• $26,000 is the mean CNA annual salary across the country with an average of additional $6,500 of benefits. 

Employment Outlook for Dental Assistants

  • Reports show a 2.1% annual growth in dental assistant job demand, with approximately 240 Dental Assistant job openings a year. 
  • The number of dental assistant jobs is expected to increase 25% between 2012 and 2022.
  • The median annual wage for dental assistants is $37,630 

What Makes a Great Assistant?

All successful healthcare professionals have similar traits, including dependability, strong communication skills and being very detail oriented. Working to care for others can be physically and mentally draining and also requires physical and mental stamina.

A great assistant brings other qualities which make the workplace and patient care better. Along with the desire to help others, assistants should know every day is different. Whether a patient isn’t well and needs more attention or a co-worker is ill and assignments must be redistributed, assistants must be accepting of change and be willing to smile through it all. Flexibility and a positive attitude are essential. Some days can be challenging but in the end more rewarding above all.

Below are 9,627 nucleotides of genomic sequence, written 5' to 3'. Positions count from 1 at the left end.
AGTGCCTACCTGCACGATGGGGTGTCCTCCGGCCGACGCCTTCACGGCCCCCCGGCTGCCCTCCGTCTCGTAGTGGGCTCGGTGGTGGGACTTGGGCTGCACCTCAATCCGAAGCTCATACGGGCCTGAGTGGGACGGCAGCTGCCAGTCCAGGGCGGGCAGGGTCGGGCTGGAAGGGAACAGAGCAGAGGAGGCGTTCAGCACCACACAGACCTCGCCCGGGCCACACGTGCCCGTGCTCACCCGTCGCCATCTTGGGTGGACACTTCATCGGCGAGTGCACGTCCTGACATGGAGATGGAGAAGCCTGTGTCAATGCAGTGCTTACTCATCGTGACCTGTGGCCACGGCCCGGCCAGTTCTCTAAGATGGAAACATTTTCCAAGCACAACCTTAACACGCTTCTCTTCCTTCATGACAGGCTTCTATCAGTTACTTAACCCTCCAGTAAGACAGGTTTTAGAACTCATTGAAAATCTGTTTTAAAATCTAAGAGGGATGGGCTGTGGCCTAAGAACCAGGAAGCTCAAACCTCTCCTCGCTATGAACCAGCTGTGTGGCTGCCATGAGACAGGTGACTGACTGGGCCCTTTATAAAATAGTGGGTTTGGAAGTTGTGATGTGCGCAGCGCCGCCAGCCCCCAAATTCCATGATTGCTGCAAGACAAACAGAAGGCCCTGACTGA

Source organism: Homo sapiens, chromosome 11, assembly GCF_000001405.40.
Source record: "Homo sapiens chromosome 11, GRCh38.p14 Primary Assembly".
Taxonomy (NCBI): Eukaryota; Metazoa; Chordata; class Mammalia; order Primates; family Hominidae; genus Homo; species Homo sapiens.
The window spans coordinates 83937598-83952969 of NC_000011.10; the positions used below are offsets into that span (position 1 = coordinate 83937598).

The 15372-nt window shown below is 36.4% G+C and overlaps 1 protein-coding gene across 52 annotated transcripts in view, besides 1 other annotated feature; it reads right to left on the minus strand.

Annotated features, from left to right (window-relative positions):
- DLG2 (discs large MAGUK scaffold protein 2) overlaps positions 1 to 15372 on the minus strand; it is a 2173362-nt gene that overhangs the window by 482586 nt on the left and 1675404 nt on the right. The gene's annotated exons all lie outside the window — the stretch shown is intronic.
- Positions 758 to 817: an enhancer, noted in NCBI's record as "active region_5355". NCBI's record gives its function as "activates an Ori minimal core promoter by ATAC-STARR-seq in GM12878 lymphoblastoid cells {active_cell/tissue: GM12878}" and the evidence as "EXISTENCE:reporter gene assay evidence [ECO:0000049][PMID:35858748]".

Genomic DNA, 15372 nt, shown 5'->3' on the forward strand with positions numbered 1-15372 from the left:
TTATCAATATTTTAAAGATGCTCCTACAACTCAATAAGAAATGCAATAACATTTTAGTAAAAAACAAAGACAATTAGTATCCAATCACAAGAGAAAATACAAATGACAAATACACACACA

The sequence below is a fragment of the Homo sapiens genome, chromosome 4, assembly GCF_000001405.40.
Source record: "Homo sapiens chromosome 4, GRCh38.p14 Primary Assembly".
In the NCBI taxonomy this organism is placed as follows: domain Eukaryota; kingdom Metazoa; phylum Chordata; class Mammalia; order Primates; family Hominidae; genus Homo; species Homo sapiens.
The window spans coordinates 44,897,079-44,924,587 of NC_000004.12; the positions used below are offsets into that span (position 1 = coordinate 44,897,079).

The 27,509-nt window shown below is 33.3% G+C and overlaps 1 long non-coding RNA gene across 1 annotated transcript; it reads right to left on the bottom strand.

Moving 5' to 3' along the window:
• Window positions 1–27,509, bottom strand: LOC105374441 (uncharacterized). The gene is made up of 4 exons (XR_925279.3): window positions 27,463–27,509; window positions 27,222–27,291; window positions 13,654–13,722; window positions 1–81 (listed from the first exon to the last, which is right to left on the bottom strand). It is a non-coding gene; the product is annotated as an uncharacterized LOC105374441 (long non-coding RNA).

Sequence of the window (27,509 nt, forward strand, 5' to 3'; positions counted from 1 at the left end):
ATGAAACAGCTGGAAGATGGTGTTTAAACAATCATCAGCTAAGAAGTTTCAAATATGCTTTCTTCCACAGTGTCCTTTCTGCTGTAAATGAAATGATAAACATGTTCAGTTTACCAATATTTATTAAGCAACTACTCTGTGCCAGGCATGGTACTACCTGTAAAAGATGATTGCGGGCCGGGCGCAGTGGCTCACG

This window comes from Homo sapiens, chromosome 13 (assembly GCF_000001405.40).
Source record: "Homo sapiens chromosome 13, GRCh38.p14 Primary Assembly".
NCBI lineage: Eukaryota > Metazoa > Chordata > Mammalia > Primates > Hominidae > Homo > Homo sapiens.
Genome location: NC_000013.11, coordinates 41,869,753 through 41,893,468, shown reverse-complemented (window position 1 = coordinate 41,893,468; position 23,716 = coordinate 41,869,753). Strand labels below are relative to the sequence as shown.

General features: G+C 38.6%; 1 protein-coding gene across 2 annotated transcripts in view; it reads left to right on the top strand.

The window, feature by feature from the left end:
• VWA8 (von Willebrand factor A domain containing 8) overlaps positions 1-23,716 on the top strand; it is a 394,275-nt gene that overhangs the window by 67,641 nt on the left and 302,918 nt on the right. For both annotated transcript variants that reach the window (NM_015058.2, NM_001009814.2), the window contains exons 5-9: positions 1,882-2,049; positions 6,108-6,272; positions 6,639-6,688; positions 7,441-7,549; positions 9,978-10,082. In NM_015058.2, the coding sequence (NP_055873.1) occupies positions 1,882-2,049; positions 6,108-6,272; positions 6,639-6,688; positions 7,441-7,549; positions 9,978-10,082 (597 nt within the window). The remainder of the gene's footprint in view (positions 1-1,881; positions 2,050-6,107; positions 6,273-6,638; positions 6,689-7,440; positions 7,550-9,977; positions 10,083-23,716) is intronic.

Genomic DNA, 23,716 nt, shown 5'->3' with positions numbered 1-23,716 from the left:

Continuing Education as An Assistant in the Health Field

Some CNAs use their job as a stepping stone to get to another level of nursing. While many employers have tuition reimbursement benefits and promote employers with a higher degree, nursing assisting offers a career plan allowing students to work while returning to school. Gaining experience as a CNA and learning from LPN or RN coworkers provides many advantages and helps assistants become one step closer to their dream job.

Dental assistants more than not end up becoming dental hygienists. Dental assisting is a great stepping stone, educating students on the basics of dentistry and helping them get their foot in the door. Becoming a dental assistant first also solidifies your decisions to stay in the dental field.

One of the best reasons to become an assistant, whether in health or dental, is the satisfaction of making a difference in the lives of patients and residents. When sick or vulnerable, patients need compassionate care from well-trained professionals. As an assistant you spend the most time with the patients. No other team member has the opportunity to become familiar with clients and to form trusting relationships like that of an assistant.  

If being an assistant is your calling you've come to the right place. There's no better time than now to either start or change your career.  For more information on beoming a dental assistant and moving forward with our 10 week program follow the below steps or contact our Appleton, WI office today.

Step 1
Step 2
Step 3
Return to Dental Assistant Articles